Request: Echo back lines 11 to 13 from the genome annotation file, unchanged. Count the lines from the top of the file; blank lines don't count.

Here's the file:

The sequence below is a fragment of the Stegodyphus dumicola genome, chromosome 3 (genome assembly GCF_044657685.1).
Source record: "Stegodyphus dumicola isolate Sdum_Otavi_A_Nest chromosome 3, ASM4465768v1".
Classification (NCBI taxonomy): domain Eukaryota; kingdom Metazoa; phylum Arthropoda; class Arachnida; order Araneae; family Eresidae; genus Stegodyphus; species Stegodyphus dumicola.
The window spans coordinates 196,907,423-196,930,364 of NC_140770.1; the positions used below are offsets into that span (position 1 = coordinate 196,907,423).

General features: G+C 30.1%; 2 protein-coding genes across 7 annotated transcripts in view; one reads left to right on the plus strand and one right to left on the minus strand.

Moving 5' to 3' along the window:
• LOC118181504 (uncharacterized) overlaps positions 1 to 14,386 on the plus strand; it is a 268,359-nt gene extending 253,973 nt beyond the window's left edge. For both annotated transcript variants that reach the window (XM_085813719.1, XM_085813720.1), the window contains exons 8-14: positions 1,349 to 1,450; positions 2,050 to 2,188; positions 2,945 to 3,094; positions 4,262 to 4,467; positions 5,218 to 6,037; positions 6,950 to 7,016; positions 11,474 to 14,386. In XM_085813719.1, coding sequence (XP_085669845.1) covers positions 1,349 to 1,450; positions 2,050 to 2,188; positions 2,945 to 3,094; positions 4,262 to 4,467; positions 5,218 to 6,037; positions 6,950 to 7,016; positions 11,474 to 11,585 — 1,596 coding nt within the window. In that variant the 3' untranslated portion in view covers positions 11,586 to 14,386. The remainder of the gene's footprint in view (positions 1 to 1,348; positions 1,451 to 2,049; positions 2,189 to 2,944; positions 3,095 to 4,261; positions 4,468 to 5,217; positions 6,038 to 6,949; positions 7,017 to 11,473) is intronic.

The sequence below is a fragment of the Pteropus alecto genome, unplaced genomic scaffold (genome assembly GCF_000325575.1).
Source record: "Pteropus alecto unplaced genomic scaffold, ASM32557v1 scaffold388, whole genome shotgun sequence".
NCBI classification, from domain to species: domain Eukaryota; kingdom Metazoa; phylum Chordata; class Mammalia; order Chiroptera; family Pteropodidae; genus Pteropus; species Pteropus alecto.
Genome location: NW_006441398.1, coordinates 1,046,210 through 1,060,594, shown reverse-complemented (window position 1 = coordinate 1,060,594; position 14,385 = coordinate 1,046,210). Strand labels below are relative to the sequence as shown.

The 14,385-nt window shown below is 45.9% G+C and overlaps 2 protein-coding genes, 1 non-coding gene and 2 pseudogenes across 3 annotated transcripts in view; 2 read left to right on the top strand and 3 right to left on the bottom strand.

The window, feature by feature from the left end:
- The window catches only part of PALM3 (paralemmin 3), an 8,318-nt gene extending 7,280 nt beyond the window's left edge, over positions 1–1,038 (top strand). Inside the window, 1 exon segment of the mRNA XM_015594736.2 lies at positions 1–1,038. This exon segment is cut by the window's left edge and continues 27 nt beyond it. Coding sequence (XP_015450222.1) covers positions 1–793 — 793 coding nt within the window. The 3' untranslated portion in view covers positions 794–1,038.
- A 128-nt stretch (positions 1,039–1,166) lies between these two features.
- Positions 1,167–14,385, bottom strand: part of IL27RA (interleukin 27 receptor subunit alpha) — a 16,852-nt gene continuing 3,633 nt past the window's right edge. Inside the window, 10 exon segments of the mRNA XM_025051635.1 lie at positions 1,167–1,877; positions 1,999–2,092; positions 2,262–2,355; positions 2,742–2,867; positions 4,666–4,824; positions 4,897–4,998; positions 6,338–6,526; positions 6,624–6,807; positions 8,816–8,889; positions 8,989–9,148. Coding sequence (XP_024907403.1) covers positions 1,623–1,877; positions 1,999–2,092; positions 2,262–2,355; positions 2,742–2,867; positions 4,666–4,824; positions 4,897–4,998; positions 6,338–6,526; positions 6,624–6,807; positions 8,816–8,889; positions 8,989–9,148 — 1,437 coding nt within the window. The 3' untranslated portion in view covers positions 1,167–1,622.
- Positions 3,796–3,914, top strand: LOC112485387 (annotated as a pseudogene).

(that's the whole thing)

Genome location: NW_006441398.1, coordinates 1,046,210 through 1,060,594, shown reverse-complemented (window position 1 = coordinate 1,060,594; position 14,385 = coordinate 1,046,210). Strand labels below are relative to the sequence as shown.

The 14,385-nt window shown below is 45.9% G+C and overlaps 2 protein-coding genes, 1 non-coding gene and 2 pseudogenes across 3 annotated transcripts in view; 2 read left to right on the top strand and 3 right to left on the bottom strand.

The window, feature by feature from the left end: